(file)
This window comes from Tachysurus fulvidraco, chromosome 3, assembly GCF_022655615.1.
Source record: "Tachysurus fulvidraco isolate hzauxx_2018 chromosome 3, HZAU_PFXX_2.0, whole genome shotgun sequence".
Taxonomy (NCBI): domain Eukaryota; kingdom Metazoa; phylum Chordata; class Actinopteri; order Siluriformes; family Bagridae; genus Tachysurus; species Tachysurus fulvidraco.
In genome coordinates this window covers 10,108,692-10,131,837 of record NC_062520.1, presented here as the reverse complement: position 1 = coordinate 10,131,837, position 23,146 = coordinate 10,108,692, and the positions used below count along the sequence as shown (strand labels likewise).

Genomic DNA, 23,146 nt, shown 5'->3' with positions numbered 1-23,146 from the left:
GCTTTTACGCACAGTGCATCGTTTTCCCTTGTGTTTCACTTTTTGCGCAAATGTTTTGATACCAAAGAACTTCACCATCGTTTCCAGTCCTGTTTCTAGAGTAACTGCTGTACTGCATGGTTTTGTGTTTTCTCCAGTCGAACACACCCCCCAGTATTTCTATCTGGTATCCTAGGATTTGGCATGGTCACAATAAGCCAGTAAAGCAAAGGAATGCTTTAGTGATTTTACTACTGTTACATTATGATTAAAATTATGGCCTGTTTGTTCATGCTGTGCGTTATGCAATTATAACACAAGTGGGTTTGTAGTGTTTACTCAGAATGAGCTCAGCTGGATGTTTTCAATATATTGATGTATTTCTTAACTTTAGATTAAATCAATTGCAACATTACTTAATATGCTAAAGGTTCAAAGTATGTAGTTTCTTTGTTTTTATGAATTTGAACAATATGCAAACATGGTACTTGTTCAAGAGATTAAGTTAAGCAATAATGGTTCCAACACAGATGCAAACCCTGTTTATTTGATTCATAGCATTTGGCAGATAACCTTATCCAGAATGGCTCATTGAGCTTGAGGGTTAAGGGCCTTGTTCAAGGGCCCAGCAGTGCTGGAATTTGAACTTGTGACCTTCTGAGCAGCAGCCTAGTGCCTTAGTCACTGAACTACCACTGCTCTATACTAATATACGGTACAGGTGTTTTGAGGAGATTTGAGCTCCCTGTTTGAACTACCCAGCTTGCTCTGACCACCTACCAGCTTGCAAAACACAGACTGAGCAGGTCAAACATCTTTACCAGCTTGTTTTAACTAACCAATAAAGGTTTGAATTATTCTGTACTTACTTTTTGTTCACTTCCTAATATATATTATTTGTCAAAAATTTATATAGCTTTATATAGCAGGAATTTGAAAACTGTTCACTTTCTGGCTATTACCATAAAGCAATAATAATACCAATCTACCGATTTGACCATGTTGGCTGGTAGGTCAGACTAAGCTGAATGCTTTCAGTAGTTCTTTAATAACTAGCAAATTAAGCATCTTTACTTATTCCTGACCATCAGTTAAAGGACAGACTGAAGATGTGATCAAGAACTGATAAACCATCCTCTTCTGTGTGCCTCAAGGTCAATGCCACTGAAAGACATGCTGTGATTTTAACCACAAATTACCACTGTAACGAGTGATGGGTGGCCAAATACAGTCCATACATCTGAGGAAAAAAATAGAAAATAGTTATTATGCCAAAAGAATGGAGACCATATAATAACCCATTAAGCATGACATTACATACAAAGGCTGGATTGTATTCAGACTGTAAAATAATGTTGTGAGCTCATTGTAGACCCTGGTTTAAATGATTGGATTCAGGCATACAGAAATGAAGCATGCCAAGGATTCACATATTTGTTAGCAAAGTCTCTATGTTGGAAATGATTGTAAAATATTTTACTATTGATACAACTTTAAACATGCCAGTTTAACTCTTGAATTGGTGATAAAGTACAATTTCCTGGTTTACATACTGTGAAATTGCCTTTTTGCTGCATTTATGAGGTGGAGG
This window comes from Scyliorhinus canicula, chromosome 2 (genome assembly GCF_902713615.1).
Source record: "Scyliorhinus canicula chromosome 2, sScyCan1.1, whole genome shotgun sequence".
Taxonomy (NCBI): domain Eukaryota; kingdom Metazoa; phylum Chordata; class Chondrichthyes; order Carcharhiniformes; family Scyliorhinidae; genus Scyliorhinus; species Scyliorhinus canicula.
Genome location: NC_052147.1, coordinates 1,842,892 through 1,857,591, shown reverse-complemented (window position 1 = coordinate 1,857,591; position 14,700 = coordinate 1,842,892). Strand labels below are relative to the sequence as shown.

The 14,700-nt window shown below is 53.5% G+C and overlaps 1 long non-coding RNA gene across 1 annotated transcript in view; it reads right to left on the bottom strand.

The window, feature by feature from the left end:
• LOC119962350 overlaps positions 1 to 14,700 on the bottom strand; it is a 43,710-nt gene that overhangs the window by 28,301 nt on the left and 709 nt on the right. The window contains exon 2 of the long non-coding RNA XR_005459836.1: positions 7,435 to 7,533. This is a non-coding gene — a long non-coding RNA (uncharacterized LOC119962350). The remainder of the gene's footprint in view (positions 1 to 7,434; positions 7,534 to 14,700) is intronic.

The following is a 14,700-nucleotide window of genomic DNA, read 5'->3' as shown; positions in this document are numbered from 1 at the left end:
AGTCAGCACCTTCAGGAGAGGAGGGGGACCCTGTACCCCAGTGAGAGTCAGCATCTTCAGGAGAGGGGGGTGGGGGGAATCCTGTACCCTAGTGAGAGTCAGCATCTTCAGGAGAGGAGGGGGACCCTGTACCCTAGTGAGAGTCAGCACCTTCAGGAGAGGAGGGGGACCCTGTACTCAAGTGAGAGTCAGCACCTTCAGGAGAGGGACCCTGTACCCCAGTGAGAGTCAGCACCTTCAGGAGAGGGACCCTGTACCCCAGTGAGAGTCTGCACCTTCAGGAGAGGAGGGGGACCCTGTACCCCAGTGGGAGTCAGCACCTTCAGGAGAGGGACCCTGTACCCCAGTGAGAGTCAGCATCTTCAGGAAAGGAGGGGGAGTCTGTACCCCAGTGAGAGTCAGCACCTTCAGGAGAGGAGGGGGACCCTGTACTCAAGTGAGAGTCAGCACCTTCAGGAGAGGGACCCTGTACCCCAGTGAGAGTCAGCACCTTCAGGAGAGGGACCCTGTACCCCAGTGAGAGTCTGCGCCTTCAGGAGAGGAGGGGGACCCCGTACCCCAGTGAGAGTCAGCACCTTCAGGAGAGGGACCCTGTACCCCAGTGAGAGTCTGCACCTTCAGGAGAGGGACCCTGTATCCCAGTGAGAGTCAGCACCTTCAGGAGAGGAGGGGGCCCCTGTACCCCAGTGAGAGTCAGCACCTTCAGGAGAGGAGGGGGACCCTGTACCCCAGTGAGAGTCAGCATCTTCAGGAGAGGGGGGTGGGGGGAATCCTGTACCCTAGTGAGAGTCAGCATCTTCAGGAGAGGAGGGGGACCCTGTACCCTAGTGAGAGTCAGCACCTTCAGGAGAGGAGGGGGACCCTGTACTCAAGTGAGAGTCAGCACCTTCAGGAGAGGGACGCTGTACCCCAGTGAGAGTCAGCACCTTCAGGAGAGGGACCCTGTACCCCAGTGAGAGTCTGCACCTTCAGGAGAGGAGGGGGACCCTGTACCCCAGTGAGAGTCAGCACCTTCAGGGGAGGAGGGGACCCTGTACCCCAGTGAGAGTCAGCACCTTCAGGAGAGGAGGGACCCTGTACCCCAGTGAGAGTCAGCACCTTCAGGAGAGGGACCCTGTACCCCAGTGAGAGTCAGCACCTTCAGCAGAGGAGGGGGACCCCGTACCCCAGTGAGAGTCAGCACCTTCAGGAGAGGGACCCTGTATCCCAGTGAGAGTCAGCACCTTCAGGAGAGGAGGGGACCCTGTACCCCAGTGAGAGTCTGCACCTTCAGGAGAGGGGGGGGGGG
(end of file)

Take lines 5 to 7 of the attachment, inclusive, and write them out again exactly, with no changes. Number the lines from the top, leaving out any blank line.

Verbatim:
Genomic DNA, 23,146 nt, shown 5'->3' with positions numbered 1-23,146 from the left:
GCTTTTACGCACAGTGCATCGTTTTCCCTTGTGTTTCACTTTTTGCGCAAATGTTTTGATACCAAAGAACTTCACCATCGTTTCCAGTCCTGTTTCTAGAGTAACTGCTGTACTGCATGGTTTTGTGTTTTCTCCAGTCGAACACACCCCCCAGTATTTCTATCTGGTATCCTAGGATTTGGCATGGTCACAATAAGCCAGTAAAGCAAAGGAATGCTTTAGTGATTTTACTACTGTTACATTATGATTAAAATTATGGCCTGTTTGTTCATGCTGTGCGTTATGCAATTATAACACAAGTGGGTTTGTAGTGTTTACTCAGAATGAGCTCAGCTGGATGTTTTCAATATATTGATGTATTTCTTAACTTTAGATTAAATCAATTGCAACATTACTTAATATGCTAAAGGTTCAAAGTATGTAGTTTCTTTGTTTTTATGAATTTGAACAATATGCAAACATGGTACTTGTTCAAGAGATTAAGTTAAGCAATAATGGTTCCAACACAGATGCAAACCCTGTTTATTTGATTCATAGCATTTGGCAGATAACCTTATCCAGAATGGCTCATTGAGCTTGAGGGTTAAGGGCCTTGTTCAAGGGCCCAGCAGTGCTGGAATTTGAACTTGTGACCTTCTGAGCAGCAGCCTAGTGCCTTAGTCACTGAACTACCACTGCTCTATACTAATATACGGTACAGGTGTTTTGAGGAGATTTGAGCTCCCTGTTTGAACTACCCAGCTTGCTCTGACCACCTACCAGCTTGCAAAACACAGACTGAGCAGGTCAAACATCTTTACCAGCTTGTTTTAACTAACCAATAAAGGTTTGAATTATTCTGTACTTACTTTTTGTTCACTTCCTAATATATATTATTTGTCAAAAATTTATATAGCTTTATATAGCAGGAATTTGAAAACTGTTCACTTTCTGGCTATTACCATAAAGCAATAATAATACCAATCTACCGATTTGACCATGTTGGCTGGTAGGTCAGACTAAGCTGAATGCTTTCAGTAGTTCTTTAATAACTAGCAAATTAAGCATCTTTACTTATTCCTGACCATCAGTTAAAGGACAGACTGAAGATGTGATCAAGAACTGATAAACCATCCTCTTCTGTGTGCCTCAAGGTCAATGCCACTGAAAGACATGCTGTGATTTTAACCACAAATTACCACTGTAACGAGTGATGGGTGGCCAAATACAGTCCATACATCTGAGGAAAAAAATAGAAAATAGTTATTATGCCAAAAGAATGGAGACCATATAATAACCCATTAAGCATGACATTACATACAAAGGCTGGATTGTATTCAGACTGTAAAATAATGTTGTGAGCTCATTGTAGACCCTGGTTTAAATGATTGGATTCAGGCATACAGAAATGAAGCATGCCAAGGATTCACATATTTGTTAGCAAAGTCTCTATGTTGGAAATGATTGTAAAATATTTTACTATTGATACAACTTTAAACATGCCAGTTTAACTCTTGAATTGGTGATAAAGTACAATTTCCTGGTTTACATACTGTGAAATTGCCTTTTTGCTGCATTTATGAGGTGGAGG
This window comes from Scyliorhinus canicula, chromosome 2 (genome assembly GCF_902713615.1).